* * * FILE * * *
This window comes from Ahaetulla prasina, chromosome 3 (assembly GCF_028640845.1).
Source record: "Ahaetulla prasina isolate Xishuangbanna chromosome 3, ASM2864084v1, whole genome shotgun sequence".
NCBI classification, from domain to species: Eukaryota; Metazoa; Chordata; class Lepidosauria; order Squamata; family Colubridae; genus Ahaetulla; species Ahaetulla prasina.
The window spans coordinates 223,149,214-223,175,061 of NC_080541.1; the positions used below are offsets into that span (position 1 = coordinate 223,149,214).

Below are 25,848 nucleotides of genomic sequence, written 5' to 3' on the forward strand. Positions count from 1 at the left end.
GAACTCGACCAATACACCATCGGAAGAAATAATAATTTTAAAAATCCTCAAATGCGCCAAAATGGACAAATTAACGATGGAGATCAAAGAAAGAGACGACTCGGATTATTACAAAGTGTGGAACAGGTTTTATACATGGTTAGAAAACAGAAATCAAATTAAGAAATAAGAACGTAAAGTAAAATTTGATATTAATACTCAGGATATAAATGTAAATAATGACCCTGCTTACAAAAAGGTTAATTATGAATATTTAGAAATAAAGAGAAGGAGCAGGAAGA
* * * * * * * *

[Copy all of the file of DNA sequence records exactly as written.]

This window comes from Ahaetulla prasina, chromosome 3 (assembly GCF_028640845.1).
Source record: "Ahaetulla prasina isolate Xishuangbanna chromosome 3, ASM2864084v1, whole genome shotgun sequence".
NCBI classification, from domain to species: Eukaryota; Metazoa; Chordata; class Lepidosauria; order Squamata; family Colubridae; genus Ahaetulla; species Ahaetulla prasina.
The window spans coordinates 223,149,214-223,175,061 of NC_080541.1; the positions used below are offsets into that span (position 1 = coordinate 223,149,214).

Below are 25,848 nucleotides of genomic sequence, written 5' to 3' on the forward strand. Positions count from 1 at the left end.
GAACTCGACCAATACACCATCGGAAGAAATAATAATTTTAAAAATCCTCAAATGCGCCAAAATGGACAAATTAACGATGGAGATCAAAGAAAGAGACGACTCGGATTATTACAAAGTGTGGAACAGGTTTTATACATGGTTAGAAAACAGAAATCAAATTAAGAAATAAGAACGTAAAGTAAAATTTGATATTAATACTCAGGATATAAATGTAAATAATGACCCTGCTTACAAAAAGGTTAATTATGAATATTTAGAAATAAAGAGAAGGAGCAGGAAGA